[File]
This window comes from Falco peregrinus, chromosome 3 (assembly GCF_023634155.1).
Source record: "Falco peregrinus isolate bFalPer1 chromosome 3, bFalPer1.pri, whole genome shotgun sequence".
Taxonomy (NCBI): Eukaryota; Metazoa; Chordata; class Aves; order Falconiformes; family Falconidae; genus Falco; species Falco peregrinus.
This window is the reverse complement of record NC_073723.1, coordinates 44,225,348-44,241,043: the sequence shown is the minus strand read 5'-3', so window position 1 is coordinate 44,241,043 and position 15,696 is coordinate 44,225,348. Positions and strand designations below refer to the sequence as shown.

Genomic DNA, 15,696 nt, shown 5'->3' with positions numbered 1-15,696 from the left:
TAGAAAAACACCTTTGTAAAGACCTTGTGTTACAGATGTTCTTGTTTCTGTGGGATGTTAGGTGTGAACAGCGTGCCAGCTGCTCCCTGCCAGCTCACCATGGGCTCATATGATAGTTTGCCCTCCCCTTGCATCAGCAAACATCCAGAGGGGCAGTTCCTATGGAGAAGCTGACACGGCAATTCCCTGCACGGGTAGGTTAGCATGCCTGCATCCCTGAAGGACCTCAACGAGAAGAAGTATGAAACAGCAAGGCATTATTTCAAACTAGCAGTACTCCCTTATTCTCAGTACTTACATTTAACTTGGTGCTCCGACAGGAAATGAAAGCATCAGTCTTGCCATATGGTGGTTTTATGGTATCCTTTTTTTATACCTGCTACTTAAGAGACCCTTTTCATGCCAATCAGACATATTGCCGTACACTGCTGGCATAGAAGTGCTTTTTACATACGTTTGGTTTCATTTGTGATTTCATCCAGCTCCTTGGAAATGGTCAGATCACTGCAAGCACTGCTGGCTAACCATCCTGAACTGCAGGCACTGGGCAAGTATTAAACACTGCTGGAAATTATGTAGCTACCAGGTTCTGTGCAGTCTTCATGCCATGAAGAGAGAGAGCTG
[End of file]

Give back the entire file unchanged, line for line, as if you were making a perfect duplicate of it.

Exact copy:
This window comes from Falco peregrinus, chromosome 3 (assembly GCF_023634155.1).
Source record: "Falco peregrinus isolate bFalPer1 chromosome 3, bFalPer1.pri, whole genome shotgun sequence".
Taxonomy (NCBI): Eukaryota; Metazoa; Chordata; class Aves; order Falconiformes; family Falconidae; genus Falco; species Falco peregrinus.
This window is the reverse complement of record NC_073723.1, coordinates 44,225,348-44,241,043: the sequence shown is the minus strand read 5'-3', so window position 1 is coordinate 44,241,043 and position 15,696 is coordinate 44,225,348. Positions and strand designations below refer to the sequence as shown.

Genomic DNA, 15,696 nt, shown 5'->3' with positions numbered 1-15,696 from the left:
TAGAAAAACACCTTTGTAAAGACCTTGTGTTACAGATGTTCTTGTTTCTGTGGGATGTTAGGTGTGAACAGCGTGCCAGCTGCTCCCTGCCAGCTCACCATGGGCTCATATGATAGTTTGCCCTCCCCTTGCATCAGCAAACATCCAGAGGGGCAGTTCCTATGGAGAAGCTGACACGGCAATTCCCTGCACGGGTAGGTTAGCATGCCTGCATCCCTGAAGGACCTCAACGAGAAGAAGTATGAAACAGCAAGGCATTATTTCAAACTAGCAGTACTCCCTTATTCTCAGTACTTACATTTAACTTGGTGCTCCGACAGGAAATGAAAGCATCAGTCTTGCCATATGGTGGTTTTATGGTATCCTTTTTTTATACCTGCTACTTAAGAGACCCTTTTCATGCCAATCAGACATATTGCCGTACACTGCTGGCATAGAAGTGCTTTTTACATACGTTTGGTTTCATTTGTGATTTCATCCAGCTCCTTGGAAATGGTCAGATCACTGCAAGCACTGCTGGCTAACCATCCTGAACTGCAGGCACTGGGCAAGTATTAAACACTGCTGGAAATTATGTAGCTACCAGGTTCTGTGCAGTCTTCATGCCATGAAGAGAGAGAGCTG